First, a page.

On the other hand, the story of Philomela’s rape by Tereus starts when Procne (Tereus’ wife) felt that she needed the company of her sister (Philomela) at their home Thrace. Procne manages to convince her husband to travel to Athens to bring Philomela. Unfortunately, Tereus feels intense lust for Philomela upon seeing her. While on their way to Thrace, Tereus lustful desire suppressed his control and he rapes Philomela in the woods. A disgusted Philomela threatens to tell the world about Tereus’ crime, but that got her tongue cut out to censor her and imprisonment in the woods. However, the unrelenting Philomela manages to send a message to her sister through weaved tapestry. Full of revenge, Procne kills her son and serve Teres with the dismembered parts as food. Eventually, Philomela and Procne flee from Tereus anger, but the entire saga ends with Procne turned into a swallow, Philomela transformed into a nightingale, and Tereus turned into hoope (Met. VI. 438-674).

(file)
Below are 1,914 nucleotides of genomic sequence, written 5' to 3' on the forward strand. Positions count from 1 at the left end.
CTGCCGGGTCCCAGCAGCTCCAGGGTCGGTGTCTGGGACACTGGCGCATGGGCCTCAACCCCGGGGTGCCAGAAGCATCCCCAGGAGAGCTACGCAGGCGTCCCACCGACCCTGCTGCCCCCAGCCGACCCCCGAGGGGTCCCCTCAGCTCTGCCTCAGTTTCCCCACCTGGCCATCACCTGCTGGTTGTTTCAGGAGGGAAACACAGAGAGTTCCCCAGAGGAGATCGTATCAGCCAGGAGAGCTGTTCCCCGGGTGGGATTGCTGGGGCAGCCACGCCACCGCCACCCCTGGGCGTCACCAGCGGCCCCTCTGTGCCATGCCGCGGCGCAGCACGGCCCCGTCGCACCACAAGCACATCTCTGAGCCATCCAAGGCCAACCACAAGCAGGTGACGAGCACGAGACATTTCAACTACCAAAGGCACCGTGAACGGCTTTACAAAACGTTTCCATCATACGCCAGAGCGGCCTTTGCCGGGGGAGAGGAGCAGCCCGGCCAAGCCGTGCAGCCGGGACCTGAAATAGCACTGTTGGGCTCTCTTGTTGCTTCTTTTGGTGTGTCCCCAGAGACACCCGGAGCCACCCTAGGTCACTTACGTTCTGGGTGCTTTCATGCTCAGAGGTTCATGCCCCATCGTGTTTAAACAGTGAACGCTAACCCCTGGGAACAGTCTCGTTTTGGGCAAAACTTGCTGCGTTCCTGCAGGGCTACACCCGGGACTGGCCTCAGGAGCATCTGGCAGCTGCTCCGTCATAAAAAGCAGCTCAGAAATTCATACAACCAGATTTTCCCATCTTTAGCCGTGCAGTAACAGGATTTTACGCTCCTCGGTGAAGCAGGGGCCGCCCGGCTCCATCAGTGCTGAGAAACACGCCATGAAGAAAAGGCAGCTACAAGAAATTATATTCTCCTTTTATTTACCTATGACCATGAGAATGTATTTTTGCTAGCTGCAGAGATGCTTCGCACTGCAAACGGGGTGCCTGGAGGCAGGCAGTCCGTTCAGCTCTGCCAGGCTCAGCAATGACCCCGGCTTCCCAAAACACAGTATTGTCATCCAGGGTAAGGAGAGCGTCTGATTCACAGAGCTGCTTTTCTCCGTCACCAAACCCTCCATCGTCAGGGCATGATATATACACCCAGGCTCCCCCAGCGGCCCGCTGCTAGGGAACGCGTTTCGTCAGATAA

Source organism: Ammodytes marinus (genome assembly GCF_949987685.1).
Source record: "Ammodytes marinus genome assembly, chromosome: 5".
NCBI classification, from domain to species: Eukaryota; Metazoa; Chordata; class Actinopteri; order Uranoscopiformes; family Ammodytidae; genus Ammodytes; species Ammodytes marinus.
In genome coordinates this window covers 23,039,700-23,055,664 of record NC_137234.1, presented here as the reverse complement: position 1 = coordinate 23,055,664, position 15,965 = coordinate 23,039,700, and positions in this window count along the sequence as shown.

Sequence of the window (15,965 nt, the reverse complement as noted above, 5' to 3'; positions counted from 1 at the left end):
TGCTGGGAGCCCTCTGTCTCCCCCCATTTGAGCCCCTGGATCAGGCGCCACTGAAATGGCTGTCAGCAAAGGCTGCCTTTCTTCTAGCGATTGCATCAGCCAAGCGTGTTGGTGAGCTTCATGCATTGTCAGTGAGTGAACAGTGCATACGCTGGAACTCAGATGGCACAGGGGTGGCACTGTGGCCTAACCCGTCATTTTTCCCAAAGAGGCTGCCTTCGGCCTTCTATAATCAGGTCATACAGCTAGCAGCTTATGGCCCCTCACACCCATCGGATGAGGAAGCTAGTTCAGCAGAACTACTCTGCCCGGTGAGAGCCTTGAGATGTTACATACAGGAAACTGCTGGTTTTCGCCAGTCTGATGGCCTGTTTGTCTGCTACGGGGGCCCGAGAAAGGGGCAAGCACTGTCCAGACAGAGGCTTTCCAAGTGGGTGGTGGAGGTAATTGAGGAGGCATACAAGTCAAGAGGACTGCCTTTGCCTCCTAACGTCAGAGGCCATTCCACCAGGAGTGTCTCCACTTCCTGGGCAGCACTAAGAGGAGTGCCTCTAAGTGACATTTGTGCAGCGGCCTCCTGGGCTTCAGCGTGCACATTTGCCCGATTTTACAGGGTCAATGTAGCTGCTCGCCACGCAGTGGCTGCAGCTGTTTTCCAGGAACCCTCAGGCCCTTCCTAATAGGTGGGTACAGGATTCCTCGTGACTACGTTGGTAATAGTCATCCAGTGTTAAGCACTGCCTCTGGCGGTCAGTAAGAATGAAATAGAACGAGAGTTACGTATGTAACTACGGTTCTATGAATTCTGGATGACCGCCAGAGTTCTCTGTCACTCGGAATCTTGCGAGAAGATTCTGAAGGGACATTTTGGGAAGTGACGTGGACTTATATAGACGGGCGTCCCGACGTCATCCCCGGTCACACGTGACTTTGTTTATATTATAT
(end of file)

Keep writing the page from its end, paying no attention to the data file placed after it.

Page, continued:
Notably, Ovid uses a language of pain and rage to describe Philomela’s case compared to the sympathetic language he uses to narrate Callisto’s story. Without a doubt, Philomela is aggrieved because of Tereus crime and Ovid portrays the violent rape act with the imagery it deserves. In Met. VI. 515-543, Ovid describe how Tereus male violent character play out from the time he sees Philomela and contemplates the crime in his mind to the time he forces her way into her in the cabin. The audience can relate to the horrific feeling Philomela felt:

Tereus dragged her with him

To the deep woods, to some ramshackle building

Dark in that darkness, and he shut her in there,

Pale, trembling, fearing everything, and asking

Where was her sister? And he told her then

What he was going to do, and straightaway did it,

Raped her, a virgin, all alone, and calling

From the extract above, it is clear that Philomela felt anger, pain, and range for the violation. She was not safe anymore; she was completely helpless. When she got the chance to speak, she said, “’O wicked deed! O cruel monster, Barbarian, Savage!” (146). She threatened to tell the world about Tereus act. The choice of words such as monster, barbaric, wicked and others communicates and illustrate the anger in Philomela during the act.